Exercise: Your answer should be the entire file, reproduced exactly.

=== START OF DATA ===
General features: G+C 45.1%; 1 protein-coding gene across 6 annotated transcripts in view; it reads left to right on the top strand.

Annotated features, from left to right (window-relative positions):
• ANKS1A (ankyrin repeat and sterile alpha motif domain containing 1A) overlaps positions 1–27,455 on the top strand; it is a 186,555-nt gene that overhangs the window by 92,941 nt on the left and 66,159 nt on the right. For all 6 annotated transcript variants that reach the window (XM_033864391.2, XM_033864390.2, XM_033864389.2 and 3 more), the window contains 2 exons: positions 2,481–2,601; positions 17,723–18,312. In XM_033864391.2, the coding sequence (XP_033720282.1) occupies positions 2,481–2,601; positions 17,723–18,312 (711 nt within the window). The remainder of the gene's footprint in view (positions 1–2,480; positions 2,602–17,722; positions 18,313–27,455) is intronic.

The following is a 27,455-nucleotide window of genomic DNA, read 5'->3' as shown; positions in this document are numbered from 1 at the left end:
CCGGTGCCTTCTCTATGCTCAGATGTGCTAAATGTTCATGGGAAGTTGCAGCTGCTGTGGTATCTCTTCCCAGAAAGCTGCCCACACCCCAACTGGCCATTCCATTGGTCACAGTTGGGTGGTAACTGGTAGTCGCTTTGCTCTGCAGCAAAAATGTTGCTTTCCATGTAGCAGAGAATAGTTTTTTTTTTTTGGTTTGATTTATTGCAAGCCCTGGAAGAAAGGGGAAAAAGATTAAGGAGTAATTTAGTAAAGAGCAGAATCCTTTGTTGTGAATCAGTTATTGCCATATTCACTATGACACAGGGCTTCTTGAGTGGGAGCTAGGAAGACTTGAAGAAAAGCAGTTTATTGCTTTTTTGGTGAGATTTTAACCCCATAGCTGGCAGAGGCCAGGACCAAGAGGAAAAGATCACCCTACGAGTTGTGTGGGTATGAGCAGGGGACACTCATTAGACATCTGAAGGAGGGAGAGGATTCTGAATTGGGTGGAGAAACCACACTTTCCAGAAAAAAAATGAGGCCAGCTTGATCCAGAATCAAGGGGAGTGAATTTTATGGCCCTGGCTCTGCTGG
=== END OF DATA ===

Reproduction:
General features: G+C 45.1%; 1 protein-coding gene across 6 annotated transcripts in view; it reads left to right on the top strand.

Annotated features, from left to right (window-relative positions):
• ANKS1A (ankyrin repeat and sterile alpha motif domain containing 1A) overlaps positions 1–27,455 on the top strand; it is a 186,555-nt gene that overhangs the window by 92,941 nt on the left and 66,159 nt on the right. For all 6 annotated transcript variants that reach the window (XM_033864391.2, XM_033864390.2, XM_033864389.2 and 3 more), the window contains 2 exons: positions 2,481–2,601; positions 17,723–18,312. In XM_033864391.2, the coding sequence (XP_033720282.1) occupies positions 2,481–2,601; positions 17,723–18,312 (711 nt within the window). The remainder of the gene's footprint in view (positions 1–2,480; positions 2,602–17,722; positions 18,313–27,455) is intronic.

The following is a 27,455-nucleotide window of genomic DNA, read 5'->3' as shown; positions in this document are numbered from 1 at the left end:
CCGGTGCCTTCTCTATGCTCAGATGTGCTAAATGTTCATGGGAAGTTGCAGCTGCTGTGGTATCTCTTCCCAGAAAGCTGCCCACACCCCAACTGGCCATTCCATTGGTCACAGTTGGGTGGTAACTGGTAGTCGCTTTGCTCTGCAGCAAAAATGTTGCTTTCCATGTAGCAGAGAATAGTTTTTTTTTTTTGGTTTGATTTATTGCAAGCCCTGGAAGAAAGGGGAAAAAGATTAAGGAGTAATTTAGTAAAGAGCAGAATCCTTTGTTGTGAATCAGTTATTGCCATATTCACTATGACACAGGGCTTCTTGAGTGGGAGCTAGGAAGACTTGAAGAAAAGCAGTTTATTGCTTTTTTGGTGAGATTTTAACCCCATAGCTGGCAGAGGCCAGGACCAAGAGGAAAAGATCACCCTACGAGTTGTGTGGGTATGAGCAGGGGACACTCATTAGACATCTGAAGGAGGGAGAGGATTCTGAATTGGGTGGAGAAACCACACTTTCCAGAAAAAAAATGAGGCCAGCTTGATCCAGAATCAAGGGGAGTGAATTTTATGGCCCTGGCTCTGCTGG